Burnard, P. and Haddon, L. (2014) (Eds) Activating Diverse Musical Creativities: Teaching and Learning in Higher Education. London: Bloomsbury.
Burnard, P. (2013) (Ed) Developing Creativities in Higher Education: International Perspectives and Practices. London: Routledge.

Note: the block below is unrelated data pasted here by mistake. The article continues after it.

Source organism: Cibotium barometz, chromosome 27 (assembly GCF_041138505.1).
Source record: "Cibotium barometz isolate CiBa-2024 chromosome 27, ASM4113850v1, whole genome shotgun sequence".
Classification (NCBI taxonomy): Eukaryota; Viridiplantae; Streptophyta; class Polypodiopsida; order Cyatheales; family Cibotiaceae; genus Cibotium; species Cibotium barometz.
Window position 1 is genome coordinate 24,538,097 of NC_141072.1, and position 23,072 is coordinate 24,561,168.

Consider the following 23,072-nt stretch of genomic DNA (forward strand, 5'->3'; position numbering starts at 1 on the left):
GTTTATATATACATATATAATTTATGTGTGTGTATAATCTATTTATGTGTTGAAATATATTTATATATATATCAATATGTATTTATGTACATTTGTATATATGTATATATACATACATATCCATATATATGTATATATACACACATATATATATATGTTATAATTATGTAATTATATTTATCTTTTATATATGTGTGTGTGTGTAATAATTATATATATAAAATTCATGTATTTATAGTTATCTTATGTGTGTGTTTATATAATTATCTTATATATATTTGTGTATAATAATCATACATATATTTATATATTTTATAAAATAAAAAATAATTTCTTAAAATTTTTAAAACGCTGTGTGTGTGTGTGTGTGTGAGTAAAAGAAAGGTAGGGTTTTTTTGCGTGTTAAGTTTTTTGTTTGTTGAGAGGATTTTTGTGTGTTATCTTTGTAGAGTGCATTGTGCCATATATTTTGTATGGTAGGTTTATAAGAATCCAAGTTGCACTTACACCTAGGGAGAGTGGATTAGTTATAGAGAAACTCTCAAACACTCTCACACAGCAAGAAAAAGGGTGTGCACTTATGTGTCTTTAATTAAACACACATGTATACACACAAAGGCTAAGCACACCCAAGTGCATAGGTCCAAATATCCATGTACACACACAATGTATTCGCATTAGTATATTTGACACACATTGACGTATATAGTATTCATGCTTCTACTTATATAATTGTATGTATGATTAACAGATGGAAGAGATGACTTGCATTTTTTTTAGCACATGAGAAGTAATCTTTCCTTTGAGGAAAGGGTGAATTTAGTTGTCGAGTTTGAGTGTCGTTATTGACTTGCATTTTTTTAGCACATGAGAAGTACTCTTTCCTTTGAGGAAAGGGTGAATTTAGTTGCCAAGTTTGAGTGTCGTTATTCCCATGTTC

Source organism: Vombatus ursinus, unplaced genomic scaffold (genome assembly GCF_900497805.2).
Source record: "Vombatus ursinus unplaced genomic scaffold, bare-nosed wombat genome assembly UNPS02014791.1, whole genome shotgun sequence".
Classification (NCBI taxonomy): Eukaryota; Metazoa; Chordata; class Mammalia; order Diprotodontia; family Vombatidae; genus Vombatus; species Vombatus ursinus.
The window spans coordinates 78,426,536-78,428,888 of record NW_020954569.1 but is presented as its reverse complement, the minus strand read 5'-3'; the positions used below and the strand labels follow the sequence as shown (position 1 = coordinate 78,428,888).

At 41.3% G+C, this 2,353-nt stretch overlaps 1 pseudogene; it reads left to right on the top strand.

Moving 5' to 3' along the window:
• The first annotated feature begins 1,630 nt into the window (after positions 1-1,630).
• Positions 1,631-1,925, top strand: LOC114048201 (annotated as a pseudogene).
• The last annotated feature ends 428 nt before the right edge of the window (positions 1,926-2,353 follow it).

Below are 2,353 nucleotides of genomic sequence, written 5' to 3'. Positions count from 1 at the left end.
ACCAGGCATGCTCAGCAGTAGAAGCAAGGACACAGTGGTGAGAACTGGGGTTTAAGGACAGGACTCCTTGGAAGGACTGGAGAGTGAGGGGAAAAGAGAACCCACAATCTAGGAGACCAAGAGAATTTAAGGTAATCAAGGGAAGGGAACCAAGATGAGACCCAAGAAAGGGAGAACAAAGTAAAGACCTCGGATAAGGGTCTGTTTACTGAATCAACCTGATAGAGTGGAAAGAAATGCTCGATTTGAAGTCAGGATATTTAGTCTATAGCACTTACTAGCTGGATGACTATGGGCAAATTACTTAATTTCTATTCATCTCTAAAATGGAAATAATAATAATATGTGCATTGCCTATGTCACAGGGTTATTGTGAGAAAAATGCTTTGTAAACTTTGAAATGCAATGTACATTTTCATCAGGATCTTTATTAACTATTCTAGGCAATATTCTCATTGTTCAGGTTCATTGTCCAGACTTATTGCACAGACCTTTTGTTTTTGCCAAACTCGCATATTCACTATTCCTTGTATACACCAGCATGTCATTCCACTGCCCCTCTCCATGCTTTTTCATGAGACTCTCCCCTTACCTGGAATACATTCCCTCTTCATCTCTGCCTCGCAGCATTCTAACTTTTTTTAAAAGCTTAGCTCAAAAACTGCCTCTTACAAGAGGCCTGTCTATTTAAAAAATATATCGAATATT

Professor Pamela Burnard is Professor of Arts, Creativities and Education at the Faculty of Education, University of Cambridge, UK and an alumnus of the University of Melbourne. She convenes the British Educational Research Association (BERA) Special Interest Group, Creativities in Education, and the biennial international conference, Building Interdisciplinary Bridges Across Cultures and Creativities. She is an international authority on creativities research and has published widely on creative teaching and learning and the expanded conceptualization of diverse creativities across education sectors and creative industries.